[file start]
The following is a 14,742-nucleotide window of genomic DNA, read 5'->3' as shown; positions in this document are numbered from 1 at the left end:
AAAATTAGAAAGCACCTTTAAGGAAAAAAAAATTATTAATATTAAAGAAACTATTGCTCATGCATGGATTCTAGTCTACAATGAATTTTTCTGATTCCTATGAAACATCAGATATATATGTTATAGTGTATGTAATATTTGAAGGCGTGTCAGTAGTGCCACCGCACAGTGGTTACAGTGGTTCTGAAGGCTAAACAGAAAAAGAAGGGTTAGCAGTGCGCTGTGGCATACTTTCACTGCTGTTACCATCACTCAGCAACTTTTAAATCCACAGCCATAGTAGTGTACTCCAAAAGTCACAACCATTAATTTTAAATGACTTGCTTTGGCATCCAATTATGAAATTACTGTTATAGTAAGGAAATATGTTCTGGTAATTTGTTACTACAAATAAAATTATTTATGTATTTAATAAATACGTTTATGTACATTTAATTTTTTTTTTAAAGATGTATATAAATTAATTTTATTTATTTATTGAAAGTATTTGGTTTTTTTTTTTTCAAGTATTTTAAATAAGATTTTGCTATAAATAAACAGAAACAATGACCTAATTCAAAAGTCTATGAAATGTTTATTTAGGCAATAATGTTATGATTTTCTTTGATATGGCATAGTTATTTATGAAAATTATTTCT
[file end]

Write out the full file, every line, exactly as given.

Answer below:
The following is a 14,742-nucleotide window of genomic DNA, read 5'->3' as shown; positions in this document are numbered from 1 at the left end:
AAAATTAGAAAGCACCTTTAAGGAAAAAAAAATTATTAATATTAAAGAAACTATTGCTCATGCATGGATTCTAGTCTACAATGAATTTTTCTGATTCCTATGAAACATCAGATATATATGTTATAGTGTATGTAATATTTGAAGGCGTGTCAGTAGTGCCACCGCACAGTGGTTACAGTGGTTCTGAAGGCTAAACAGAAAAAGAAGGGTTAGCAGTGCGCTGTGGCATACTTTCACTGCTGTTACCATCACTCAGCAACTTTTAAATCCACAGCCATAGTAGTGTACTCCAAAAGTCACAACCATTAATTTTAAATGACTTGCTTTGGCATCCAATTATGAAATTACTGTTATAGTAAGGAAATATGTTCTGGTAATTTGTTACTACAAATAAAATTATTTATGTATTTAATAAATACGTTTATGTACATTTAATTTTTTTTTTAAAGATGTATATAAATTAATTTTATTTATTTATTGAAAGTATTTGGTTTTTTTTTTTTCAAGTATTTTAAATAAGATTTTGCTATAAATAAACAGAAACAATGACCTAATTCAAAAGTCTATGAAATGTTTATTTAGGCAATAATGTTATGATTTTCTTTGATATGGCATAGTTATTTATGAAAATTATTTCT